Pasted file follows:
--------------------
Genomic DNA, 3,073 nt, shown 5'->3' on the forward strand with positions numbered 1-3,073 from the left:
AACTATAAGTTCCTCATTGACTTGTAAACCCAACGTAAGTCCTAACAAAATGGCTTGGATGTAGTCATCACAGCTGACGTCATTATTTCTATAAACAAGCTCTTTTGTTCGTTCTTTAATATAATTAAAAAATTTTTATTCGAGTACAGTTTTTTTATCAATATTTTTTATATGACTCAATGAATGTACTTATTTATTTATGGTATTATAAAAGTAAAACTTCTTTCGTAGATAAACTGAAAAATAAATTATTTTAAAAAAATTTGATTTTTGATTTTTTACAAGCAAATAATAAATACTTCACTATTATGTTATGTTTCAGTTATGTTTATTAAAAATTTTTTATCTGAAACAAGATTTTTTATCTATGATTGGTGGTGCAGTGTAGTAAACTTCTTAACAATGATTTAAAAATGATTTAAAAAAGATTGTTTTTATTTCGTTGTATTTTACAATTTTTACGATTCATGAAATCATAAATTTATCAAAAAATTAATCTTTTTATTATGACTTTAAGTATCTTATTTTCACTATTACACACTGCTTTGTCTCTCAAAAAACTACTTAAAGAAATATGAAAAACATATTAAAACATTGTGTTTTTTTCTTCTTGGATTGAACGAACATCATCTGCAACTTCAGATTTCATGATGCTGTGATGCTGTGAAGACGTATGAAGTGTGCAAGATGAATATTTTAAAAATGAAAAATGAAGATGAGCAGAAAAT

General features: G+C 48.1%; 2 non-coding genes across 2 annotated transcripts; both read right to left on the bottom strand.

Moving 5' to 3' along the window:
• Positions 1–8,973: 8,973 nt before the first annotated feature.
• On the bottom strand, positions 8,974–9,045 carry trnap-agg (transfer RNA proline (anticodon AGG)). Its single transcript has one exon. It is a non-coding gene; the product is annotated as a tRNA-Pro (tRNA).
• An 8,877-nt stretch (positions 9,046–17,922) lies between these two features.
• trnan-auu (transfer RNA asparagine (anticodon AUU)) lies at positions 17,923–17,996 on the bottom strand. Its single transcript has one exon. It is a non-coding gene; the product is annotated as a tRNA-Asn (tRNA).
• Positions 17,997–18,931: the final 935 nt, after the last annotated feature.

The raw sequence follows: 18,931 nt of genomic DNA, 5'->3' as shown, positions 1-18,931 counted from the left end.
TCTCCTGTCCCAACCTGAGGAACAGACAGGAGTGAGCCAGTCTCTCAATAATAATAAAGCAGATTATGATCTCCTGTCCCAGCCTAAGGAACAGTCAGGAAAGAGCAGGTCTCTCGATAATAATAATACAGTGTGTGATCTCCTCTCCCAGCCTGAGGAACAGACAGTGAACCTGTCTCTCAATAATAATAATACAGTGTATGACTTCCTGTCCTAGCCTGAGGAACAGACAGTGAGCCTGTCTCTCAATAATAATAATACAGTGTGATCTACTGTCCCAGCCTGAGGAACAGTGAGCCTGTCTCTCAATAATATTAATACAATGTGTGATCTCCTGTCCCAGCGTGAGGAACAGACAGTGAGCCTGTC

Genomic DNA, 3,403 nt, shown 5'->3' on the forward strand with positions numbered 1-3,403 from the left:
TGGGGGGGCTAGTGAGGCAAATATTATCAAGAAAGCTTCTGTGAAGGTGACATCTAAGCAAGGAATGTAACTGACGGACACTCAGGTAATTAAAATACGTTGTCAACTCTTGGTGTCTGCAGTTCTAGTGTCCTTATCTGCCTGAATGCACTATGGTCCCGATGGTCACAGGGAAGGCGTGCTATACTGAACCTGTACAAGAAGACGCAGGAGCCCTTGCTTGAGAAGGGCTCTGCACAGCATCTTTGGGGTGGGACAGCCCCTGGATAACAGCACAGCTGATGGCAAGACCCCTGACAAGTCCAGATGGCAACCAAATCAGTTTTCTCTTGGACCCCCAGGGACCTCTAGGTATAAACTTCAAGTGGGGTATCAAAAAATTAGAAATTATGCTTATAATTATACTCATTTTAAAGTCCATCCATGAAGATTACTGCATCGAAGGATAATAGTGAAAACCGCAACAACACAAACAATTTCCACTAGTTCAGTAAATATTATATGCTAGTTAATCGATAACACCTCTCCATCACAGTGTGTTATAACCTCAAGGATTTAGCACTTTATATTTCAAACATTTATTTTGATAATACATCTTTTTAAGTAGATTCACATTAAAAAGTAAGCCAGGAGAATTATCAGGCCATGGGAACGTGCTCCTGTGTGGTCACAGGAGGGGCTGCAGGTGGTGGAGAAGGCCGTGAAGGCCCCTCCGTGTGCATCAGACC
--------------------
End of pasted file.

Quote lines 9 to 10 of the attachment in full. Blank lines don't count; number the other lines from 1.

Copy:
• Positions 17,997–18,931: the final 935 nt, after the last annotated feature.

The raw sequence follows: 18,931 nt of genomic DNA, 5'->3' as shown, positions 1-18,931 counted from the left end.